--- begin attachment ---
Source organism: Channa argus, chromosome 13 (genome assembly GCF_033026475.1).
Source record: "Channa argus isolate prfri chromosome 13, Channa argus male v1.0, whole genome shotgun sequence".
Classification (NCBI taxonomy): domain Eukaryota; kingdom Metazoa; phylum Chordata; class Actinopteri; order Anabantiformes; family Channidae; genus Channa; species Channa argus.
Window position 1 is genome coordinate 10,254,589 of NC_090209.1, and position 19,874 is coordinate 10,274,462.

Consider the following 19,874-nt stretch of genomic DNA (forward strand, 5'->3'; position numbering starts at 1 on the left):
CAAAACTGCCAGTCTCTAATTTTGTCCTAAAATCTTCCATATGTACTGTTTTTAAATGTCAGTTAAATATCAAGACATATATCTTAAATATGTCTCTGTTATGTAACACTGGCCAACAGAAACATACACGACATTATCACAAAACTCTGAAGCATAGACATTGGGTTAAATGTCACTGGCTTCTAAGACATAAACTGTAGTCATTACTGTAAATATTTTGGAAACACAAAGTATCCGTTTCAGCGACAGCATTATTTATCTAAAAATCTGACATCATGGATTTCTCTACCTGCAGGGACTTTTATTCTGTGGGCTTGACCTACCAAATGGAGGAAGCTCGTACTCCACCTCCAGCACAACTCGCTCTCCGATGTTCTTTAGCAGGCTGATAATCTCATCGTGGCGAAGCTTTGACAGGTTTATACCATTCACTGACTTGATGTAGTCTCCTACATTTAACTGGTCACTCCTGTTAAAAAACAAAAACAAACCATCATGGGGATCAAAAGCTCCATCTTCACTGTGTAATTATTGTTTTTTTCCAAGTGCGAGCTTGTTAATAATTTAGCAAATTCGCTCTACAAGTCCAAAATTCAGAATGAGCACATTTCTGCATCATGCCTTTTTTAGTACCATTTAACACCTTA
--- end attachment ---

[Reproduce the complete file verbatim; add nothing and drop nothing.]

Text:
Source organism: Channa argus, chromosome 13 (genome assembly GCF_033026475.1).
Source record: "Channa argus isolate prfri chromosome 13, Channa argus male v1.0, whole genome shotgun sequence".
Classification (NCBI taxonomy): domain Eukaryota; kingdom Metazoa; phylum Chordata; class Actinopteri; order Anabantiformes; family Channidae; genus Channa; species Channa argus.
Window position 1 is genome coordinate 10,254,589 of NC_090209.1, and position 19,874 is coordinate 10,274,462.

Consider the following 19,874-nt stretch of genomic DNA (forward strand, 5'->3'; position numbering starts at 1 on the left):
CAAAACTGCCAGTCTCTAATTTTGTCCTAAAATCTTCCATATGTACTGTTTTTAAATGTCAGTTAAATATCAAGACATATATCTTAAATATGTCTCTGTTATGTAACACTGGCCAACAGAAACATACACGACATTATCACAAAACTCTGAAGCATAGACATTGGGTTAAATGTCACTGGCTTCTAAGACATAAACTGTAGTCATTACTGTAAATATTTTGGAAACACAAAGTATCCGTTTCAGCGACAGCATTATTTATCTAAAAATCTGACATCATGGATTTCTCTACCTGCAGGGACTTTTATTCTGTGGGCTTGACCTACCAAATGGAGGAAGCTCGTACTCCACCTCCAGCACAACTCGCTCTCCGATGTTCTTTAGCAGGCTGATAATCTCATCGTGGCGAAGCTTTGACAGGTTTATACCATTCACTGACTTGATGTAGTCTCCTACATTTAACTGGTCACTCCTGTTAAAAAACAAAAACAAACCATCATGGGGATCAAAAGCTCCATCTTCACTGTGTAATTATTGTTTTTTTCCAAGTGCGAGCTTGTTAATAATTTAGCAAATTCGCTCTACAAGTCCAAAATTCAGAATGAGCACATTTCTGCATCATGCCTTTTTTAGTACCATTTAACACCTTA